Go Back
  • Migration of Oil & Gas Drilling to Conventional Reserves

    The next step in the evolution that defines U.S. oil and gas drilling today has begun:  the migration of the business model that has driven “unconventional” drilling to “conventional” reservoirs. The Land Rig Newsletter team, in their latest Biweekly Report, notes that Helmerich & Payne is signing newbuild contracts for rigs designed for the shale plays to be deployed to conventional basins.

     

    In addition, a hot new non-shale play emerging in the Midcontinent region—specifically the Mississippian play now spreading from northern Oklahoma to southern Kansas—features high-permeability, shallow carbonate reservoirs targeted for low-risk, low-cost redevelopment with repeatability and scalability via horizontal drilling and multistage fracs. The play’s leader, SandRidge, is trying the same approach in conventional reservoirs in the Permian Basin as well. This is good news for all those stacked <1,000 hp rigs, as such plays don’t need the bigger rigs they’d have to compete for against the shale plays.

    Full story

    Comments (0)

  • Horiztonal Drilling Metrics Creates Change

    Tracking the metrics for horizontal drilling points to another fundamental change on the land rig scene. Specifically, the number of rigs drilling horizontally for oil totaled 302, according to the latest issue of The Land Rig Newsletter’s Biweekly Report. That compares with 107 such rigs at this time last year. Oil targets comprise 34% of all horizontal drilling, up from 18% last year.

     

    Texas was a substantial source of the increase in oil-directed horizontal drilling. In fact, 95 of the 195 added rigs were in Texas. Not a total surprise, given the strength of the Eagle Ford and growing activity in the Barnett Combo play. The Bakken was another major source of growth, doubling the oil-directed horizontal rig count in North Dakota to 114 as of January 28. Other states making meaningful gains include New Mexico with 19 and Oklahoma with 7.  In Oklahoma, the Granite Wash and Cana Woodford are likely sources of growth. In New Mexico, recent developments in the Bone Spring/Avalon Shale appear likely to drive the state’s horizontal oil count even higher.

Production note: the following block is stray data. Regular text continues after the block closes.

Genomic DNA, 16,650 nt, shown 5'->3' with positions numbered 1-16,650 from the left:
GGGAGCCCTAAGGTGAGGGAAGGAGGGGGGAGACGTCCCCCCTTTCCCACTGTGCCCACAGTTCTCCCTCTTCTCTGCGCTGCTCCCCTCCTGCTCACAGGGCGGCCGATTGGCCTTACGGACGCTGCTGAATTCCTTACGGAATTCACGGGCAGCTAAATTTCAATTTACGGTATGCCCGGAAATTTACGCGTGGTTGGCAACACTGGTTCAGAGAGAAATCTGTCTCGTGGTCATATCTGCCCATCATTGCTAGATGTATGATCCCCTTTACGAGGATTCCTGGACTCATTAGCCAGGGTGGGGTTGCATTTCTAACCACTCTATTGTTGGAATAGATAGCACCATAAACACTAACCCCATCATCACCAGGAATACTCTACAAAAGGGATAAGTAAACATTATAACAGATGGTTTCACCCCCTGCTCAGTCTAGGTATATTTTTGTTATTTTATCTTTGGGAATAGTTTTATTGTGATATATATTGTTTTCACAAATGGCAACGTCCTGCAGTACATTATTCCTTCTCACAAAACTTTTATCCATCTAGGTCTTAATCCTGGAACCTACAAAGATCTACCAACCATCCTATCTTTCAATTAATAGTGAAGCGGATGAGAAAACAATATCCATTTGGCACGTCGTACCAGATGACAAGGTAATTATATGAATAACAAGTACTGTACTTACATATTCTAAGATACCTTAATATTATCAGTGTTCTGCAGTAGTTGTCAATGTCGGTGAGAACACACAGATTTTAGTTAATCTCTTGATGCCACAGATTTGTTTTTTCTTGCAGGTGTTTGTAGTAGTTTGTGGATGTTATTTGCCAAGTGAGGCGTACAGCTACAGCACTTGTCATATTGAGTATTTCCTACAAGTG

Full story

    Comments (0)

  • Drillers Refurb, Upgrade Rigs for Unconventional Work

    From the October 2010 issue of The Land Rig Newsletter:


    Just as fast as shale-suitable rigs in the 1,000 and 1,500 hp classes are being built, drillers are also scrambling to refurbish and upgrade rigs in those horsepower classes—or to get them there.And the emphasis is on making them shale-suitable. We recently surveyed 47 drillers regarding their plans for refurbs and upgrades, and the results are telling. Almost half of them acknowledged plans to refurbish or upgrade their rigs. Generally, plans include adding top drives, engines or generators, and other components to rigs’ drawworks configurations in an effort to upgrade the horsepower rating to 1,000 hp or greater to drill horizontally. Some plan to upgrade power packages to AC to drill more efficiently. Another common refurb was to boost mud pump capacity.


    In addition to refurbishing older rigs, 10 surveyed drillers plan to build a total of 27 new rigs, mostly in the 1,000–1,500 hp range. Of the 27 new rigs under order or likely to be built, drillers reported that a dozen of them will be powered with AC electric motors. One Permian driller said he plans as many as three refurbs in 2011, expanding drawworks capacity from ...

    Full story

    Comments (0)